button to main menu  Observations on Picturesque Beauty, vol.1 p.180

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vol.1 p.180
The lake of Derwent, or Keswick-lake, as it is generally called, is contained within a circumference of about ten miles; presenting itself in a circular form, tho in fact it is rather oblong. It's area is interspersed with four or five islands; three of which only are of consequence, Lord's island, Vicar's island, and St. Herbert's island: but none of them is comparable to the island on Windermere, in point either of size, or beauty.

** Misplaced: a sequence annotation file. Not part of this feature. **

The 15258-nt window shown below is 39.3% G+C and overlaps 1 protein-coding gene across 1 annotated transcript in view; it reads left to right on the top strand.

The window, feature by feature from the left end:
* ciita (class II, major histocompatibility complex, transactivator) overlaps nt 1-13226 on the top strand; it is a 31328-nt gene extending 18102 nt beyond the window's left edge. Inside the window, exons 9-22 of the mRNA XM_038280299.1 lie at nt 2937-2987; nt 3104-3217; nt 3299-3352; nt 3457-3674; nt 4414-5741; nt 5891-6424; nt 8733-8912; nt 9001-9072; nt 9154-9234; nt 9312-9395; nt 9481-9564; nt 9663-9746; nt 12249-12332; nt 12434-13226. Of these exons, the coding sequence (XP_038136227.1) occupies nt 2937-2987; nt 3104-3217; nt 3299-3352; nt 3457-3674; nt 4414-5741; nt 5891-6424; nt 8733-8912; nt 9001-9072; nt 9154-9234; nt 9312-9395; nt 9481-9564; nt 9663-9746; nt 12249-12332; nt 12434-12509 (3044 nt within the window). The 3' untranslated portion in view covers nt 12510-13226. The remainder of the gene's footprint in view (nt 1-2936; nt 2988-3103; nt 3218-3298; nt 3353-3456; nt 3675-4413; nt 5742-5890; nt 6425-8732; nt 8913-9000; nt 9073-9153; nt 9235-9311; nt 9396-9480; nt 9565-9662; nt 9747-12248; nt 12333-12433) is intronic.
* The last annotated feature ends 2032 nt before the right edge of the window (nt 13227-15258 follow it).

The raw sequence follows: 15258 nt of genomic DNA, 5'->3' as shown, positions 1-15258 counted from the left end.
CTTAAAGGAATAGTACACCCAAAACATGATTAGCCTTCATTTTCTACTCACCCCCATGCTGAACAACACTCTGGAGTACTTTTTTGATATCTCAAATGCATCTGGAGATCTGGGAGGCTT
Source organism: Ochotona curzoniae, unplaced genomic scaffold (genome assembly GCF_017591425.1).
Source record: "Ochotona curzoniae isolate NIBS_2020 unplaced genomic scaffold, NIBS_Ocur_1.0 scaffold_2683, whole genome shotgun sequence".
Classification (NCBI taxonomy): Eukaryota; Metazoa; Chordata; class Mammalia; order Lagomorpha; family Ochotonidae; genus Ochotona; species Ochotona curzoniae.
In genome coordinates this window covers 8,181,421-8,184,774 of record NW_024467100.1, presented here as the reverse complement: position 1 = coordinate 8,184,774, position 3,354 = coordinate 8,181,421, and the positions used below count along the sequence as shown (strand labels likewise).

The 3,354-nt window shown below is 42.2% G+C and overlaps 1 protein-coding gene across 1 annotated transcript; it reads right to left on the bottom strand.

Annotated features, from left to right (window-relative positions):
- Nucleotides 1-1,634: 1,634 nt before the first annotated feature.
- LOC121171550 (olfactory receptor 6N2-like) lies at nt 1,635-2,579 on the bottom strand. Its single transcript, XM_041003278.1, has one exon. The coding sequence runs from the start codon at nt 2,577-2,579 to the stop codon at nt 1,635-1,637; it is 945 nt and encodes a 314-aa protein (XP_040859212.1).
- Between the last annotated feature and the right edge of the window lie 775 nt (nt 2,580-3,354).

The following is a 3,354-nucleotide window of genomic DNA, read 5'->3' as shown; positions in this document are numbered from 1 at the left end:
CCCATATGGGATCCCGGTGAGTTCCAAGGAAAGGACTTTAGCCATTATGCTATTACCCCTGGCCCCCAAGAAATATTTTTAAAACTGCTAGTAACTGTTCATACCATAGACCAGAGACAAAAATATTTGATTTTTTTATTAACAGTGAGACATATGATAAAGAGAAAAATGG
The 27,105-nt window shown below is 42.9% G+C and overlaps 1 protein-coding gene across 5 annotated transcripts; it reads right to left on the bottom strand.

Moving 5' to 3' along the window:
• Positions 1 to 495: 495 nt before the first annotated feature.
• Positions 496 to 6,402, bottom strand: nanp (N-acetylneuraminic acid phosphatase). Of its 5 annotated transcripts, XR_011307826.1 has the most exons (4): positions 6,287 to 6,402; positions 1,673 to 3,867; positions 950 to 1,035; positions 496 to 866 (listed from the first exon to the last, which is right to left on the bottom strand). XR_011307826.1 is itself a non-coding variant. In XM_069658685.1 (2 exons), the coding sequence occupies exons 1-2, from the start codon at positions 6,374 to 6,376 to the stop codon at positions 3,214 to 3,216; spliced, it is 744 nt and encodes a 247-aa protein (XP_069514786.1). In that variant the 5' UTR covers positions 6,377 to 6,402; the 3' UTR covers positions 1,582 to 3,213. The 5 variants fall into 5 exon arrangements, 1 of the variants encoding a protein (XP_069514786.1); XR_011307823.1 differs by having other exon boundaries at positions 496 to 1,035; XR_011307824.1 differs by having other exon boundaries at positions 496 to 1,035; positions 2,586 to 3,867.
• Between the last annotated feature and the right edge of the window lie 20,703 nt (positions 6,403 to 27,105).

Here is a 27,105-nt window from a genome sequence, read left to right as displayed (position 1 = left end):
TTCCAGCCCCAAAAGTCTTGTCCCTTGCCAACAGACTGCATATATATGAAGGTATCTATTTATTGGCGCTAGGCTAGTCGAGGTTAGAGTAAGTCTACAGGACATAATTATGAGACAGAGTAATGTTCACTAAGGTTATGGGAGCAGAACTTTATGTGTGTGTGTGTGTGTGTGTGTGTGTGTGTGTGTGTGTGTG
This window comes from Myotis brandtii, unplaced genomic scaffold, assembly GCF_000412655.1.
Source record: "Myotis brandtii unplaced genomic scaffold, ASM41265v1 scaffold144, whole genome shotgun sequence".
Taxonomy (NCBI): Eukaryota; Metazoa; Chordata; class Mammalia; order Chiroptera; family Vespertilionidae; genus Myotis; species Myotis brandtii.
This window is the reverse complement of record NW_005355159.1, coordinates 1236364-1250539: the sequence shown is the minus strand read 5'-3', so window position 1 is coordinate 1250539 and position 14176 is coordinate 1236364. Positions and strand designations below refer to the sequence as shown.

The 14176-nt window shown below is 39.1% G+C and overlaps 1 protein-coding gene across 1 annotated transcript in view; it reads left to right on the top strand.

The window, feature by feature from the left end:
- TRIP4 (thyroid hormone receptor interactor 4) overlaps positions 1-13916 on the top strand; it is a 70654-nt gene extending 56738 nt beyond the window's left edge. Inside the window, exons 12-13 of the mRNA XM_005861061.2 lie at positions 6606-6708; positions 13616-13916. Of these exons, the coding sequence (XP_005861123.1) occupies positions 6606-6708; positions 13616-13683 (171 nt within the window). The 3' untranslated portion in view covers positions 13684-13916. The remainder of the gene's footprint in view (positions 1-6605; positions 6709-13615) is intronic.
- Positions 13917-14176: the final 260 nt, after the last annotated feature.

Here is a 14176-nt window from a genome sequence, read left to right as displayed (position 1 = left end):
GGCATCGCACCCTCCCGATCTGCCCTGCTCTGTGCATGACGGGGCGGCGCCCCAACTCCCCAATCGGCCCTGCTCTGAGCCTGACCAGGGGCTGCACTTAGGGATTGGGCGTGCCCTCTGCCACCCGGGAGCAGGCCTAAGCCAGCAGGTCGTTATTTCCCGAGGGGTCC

If a painter were desirous of studying the circumference of the lake from one station, St. Herbert's island is the spot he should choose; from whence, as from a centre, he might see it in rotation. I have seen a set of drawings taken from this stand; which were hung round a circular room, and intended to give a general idea of the boundaries of the lake. But as no representation could be given of the lake itself; the idea was lost, and the drawings made but an awkward appearance.
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